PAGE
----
Posted in 21st Century life, 21st Century parenting, online security, parents and technology, privacy

So I Just Won’t Use the Cloud! Really?

cloud storage
Just a few of the sites where people I know store data and photos.

Over the past several days I’ve heard more people say that they will stop using the cloud — a reaction to the stolen pictures, possibly taken from iCloud, of movie stars and celebrities (September 2014).

Hmmm…  How about being a bit more realistic?

This is a great teaching moment for 21st Century parents, kids, and anyone who works with children. We need to remind ourselves that, no matter what a website tells us, our security depends on the many steps that each of us takes to protect and reinforce our information — passwords, privacy settings, 2-step verifications. Most of use the cloud, and often we don’t even think about it or take our privacy that seriously until something goes wrong.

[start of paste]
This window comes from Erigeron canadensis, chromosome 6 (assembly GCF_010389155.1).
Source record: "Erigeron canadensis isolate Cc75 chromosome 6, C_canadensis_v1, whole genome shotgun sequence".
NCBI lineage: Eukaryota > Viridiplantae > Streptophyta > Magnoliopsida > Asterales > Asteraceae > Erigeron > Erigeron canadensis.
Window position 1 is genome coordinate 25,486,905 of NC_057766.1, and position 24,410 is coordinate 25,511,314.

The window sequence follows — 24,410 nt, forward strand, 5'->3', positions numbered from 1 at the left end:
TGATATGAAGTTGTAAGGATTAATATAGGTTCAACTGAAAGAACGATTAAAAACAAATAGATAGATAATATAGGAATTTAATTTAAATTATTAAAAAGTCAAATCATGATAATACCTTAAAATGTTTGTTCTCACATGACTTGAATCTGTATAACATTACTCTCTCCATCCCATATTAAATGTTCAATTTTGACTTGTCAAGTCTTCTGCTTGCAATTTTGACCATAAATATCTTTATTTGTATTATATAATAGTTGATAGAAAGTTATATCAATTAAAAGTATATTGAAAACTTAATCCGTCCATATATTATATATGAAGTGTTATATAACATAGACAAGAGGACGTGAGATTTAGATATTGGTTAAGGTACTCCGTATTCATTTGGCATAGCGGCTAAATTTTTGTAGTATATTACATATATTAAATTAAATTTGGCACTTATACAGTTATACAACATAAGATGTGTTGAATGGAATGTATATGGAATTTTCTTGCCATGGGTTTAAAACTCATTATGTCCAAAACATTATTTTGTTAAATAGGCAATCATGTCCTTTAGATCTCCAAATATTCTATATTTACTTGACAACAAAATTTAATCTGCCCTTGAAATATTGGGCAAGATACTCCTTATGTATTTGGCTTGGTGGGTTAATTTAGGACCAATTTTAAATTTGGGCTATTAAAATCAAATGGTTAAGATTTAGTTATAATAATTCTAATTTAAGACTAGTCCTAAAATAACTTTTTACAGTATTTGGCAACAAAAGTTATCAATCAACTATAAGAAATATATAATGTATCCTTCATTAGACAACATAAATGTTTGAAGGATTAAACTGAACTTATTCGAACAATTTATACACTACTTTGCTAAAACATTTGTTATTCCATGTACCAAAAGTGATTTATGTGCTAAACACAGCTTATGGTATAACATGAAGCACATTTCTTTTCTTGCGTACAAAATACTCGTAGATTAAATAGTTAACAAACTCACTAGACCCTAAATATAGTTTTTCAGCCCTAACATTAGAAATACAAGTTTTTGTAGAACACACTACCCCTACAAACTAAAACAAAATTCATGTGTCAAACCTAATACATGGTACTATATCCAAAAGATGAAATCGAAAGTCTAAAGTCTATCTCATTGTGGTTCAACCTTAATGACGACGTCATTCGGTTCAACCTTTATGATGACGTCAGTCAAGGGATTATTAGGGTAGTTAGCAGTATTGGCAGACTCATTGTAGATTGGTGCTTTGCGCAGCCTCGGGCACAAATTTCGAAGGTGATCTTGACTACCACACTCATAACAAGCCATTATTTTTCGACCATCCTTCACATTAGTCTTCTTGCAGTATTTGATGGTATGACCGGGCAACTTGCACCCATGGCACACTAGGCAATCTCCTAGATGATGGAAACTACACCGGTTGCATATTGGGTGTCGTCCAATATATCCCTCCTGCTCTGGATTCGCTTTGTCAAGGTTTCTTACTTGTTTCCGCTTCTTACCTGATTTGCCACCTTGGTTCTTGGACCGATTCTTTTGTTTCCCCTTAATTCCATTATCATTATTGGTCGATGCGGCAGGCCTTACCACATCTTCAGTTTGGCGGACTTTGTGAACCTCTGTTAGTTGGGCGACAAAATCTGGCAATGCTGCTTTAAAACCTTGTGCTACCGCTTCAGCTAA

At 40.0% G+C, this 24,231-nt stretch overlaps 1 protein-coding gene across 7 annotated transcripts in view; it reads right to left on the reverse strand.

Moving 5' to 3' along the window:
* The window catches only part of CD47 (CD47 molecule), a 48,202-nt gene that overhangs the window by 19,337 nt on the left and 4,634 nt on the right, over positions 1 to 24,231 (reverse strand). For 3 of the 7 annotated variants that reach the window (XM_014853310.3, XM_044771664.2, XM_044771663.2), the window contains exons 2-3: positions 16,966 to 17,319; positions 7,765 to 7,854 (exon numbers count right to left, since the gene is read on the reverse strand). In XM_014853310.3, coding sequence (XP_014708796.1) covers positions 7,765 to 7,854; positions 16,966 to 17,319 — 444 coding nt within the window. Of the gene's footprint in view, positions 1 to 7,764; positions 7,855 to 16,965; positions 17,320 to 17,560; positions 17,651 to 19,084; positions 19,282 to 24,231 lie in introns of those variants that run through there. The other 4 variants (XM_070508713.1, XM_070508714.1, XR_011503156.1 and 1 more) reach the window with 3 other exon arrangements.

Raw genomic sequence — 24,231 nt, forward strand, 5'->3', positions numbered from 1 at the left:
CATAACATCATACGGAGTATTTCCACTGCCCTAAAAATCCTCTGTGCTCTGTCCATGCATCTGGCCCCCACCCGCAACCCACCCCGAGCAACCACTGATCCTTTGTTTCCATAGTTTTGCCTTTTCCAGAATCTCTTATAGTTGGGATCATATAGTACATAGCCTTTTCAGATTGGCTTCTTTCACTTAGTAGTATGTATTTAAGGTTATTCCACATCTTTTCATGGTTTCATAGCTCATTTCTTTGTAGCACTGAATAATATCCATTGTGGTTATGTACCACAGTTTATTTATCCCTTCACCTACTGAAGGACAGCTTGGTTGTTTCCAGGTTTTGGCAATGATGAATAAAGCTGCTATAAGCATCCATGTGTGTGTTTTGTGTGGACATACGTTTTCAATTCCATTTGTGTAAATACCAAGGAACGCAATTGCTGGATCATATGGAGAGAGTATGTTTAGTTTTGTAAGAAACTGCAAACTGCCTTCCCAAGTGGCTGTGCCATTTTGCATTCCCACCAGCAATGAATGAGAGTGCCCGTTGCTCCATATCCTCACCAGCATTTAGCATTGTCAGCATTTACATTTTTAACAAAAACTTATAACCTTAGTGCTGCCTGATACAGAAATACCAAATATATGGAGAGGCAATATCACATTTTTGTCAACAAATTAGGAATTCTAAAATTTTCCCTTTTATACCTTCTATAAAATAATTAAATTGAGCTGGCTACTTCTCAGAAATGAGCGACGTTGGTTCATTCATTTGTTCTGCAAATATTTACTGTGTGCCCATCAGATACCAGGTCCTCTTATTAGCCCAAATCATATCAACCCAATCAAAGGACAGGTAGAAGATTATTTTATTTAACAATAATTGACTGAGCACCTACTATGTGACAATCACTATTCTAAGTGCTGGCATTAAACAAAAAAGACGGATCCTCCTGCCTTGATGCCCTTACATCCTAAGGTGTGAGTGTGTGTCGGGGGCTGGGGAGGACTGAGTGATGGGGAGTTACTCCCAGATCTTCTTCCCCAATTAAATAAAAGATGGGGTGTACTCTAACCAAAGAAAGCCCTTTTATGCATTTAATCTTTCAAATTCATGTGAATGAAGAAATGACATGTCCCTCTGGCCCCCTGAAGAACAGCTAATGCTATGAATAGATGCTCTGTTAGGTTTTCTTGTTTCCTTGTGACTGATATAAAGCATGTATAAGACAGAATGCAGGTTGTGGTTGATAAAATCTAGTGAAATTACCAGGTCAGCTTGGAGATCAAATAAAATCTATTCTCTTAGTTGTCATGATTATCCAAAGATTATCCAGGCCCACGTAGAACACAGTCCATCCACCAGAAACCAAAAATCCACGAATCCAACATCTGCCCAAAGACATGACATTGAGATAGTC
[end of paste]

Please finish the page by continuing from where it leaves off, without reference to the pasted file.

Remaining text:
Continue reading “So I Just Won’t Use the Cloud! Really?”

Posted in acceptable use, digital citizenship, digital footprints, kids changing lives, online communication, teaching digital kids

5 Digital Citizenship Moments for Your Classroom

Read my original post on digital citizenship minutes.

Each time teachers comment on digital citizenship issues in the context of daily lessons and classroom life, they model, as all adults should, a digital intelligence — just what we want our students to embrace, whether they are working or playing in the today’s world.

As educators pay increasing attention to these digital digressions throughout the school day, they demonstrate critical values of 21st Century learning — and life — in a networked world. But more importantly, our students observe that just about every learning activity these days, whether digital or not so digital, incorporates time-tested values such as thoughtful evaluation, respect, collaboration, inclusiveness, and acceptance.

Five Digital Citizenship Minutes to Incorporate into Any Lesson

1. Pause for a moment whenever you use a web site, and explain one or two things that you like about it (or don’t like). Or explain just how you found the website

2. Share an irritating or inconsiderate e-mail or cell phone moment — telling your students how it feels and why.

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